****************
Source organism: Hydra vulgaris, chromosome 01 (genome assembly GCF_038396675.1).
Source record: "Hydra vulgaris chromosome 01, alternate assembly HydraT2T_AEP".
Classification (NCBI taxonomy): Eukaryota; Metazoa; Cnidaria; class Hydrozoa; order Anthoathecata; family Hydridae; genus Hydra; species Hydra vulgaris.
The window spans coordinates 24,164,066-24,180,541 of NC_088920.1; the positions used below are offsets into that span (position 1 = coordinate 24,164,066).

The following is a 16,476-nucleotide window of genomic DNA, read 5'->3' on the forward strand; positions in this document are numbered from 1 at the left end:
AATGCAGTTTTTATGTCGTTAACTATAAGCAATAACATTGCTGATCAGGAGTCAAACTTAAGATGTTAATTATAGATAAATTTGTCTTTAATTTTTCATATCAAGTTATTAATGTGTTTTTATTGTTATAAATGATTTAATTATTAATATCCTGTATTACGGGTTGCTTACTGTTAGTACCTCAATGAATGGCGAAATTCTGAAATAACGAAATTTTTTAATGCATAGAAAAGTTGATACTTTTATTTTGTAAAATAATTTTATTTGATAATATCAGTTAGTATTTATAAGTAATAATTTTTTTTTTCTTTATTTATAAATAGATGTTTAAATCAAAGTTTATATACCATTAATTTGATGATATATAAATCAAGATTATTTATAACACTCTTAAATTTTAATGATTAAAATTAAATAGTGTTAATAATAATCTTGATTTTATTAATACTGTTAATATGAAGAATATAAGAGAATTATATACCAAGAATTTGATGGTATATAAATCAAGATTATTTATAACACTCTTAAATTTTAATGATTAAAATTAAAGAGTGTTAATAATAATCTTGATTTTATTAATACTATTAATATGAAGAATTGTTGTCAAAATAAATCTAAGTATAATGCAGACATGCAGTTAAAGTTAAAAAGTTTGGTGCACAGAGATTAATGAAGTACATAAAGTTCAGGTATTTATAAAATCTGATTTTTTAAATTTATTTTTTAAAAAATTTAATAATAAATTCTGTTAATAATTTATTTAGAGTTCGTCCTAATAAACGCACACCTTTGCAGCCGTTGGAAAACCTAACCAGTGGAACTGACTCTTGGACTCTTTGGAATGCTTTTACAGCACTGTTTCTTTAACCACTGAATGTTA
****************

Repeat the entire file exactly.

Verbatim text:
Source organism: Hydra vulgaris, chromosome 01 (genome assembly GCF_038396675.1).
Source record: "Hydra vulgaris chromosome 01, alternate assembly HydraT2T_AEP".
Classification (NCBI taxonomy): Eukaryota; Metazoa; Cnidaria; class Hydrozoa; order Anthoathecata; family Hydridae; genus Hydra; species Hydra vulgaris.
The window spans coordinates 24,164,066-24,180,541 of NC_088920.1; the positions used below are offsets into that span (position 1 = coordinate 24,164,066).

The following is a 16,476-nucleotide window of genomic DNA, read 5'->3' on the forward strand; positions in this document are numbered from 1 at the left end:
AATGCAGTTTTTATGTCGTTAACTATAAGCAATAACATTGCTGATCAGGAGTCAAACTTAAGATGTTAATTATAGATAAATTTGTCTTTAATTTTTCATATCAAGTTATTAATGTGTTTTTATTGTTATAAATGATTTAATTATTAATATCCTGTATTACGGGTTGCTTACTGTTAGTACCTCAATGAATGGCGAAATTCTGAAATAACGAAATTTTTTAATGCATAGAAAAGTTGATACTTTTATTTTGTAAAATAATTTTATTTGATAATATCAGTTAGTATTTATAAGTAATAATTTTTTTTTTCTTTATTTATAAATAGATGTTTAAATCAAAGTTTATATACCATTAATTTGATGATATATAAATCAAGATTATTTATAACACTCTTAAATTTTAATGATTAAAATTAAATAGTGTTAATAATAATCTTGATTTTATTAATACTGTTAATATGAAGAATATAAGAGAATTATATACCAAGAATTTGATGGTATATAAATCAAGATTATTTATAACACTCTTAAATTTTAATGATTAAAATTAAAGAGTGTTAATAATAATCTTGATTTTATTAATACTATTAATATGAAGAATTGTTGTCAAAATAAATCTAAGTATAATGCAGACATGCAGTTAAAGTTAAAAAGTTTGGTGCACAGAGATTAATGAAGTACATAAAGTTCAGGTATTTATAAAATCTGATTTTTTAAATTTATTTTTTAAAAAATTTAATAATAAATTCTGTTAATAATTTATTTAGAGTTCGTCCTAATAAACGCACACCTTTGCAGCCGTTGGAAAACCTAACCAGTGGAACTGACTCTTGGACTCTTTGGAATGCTTTTACAGCACTGTTTCTTTAACCACTGAATGTTA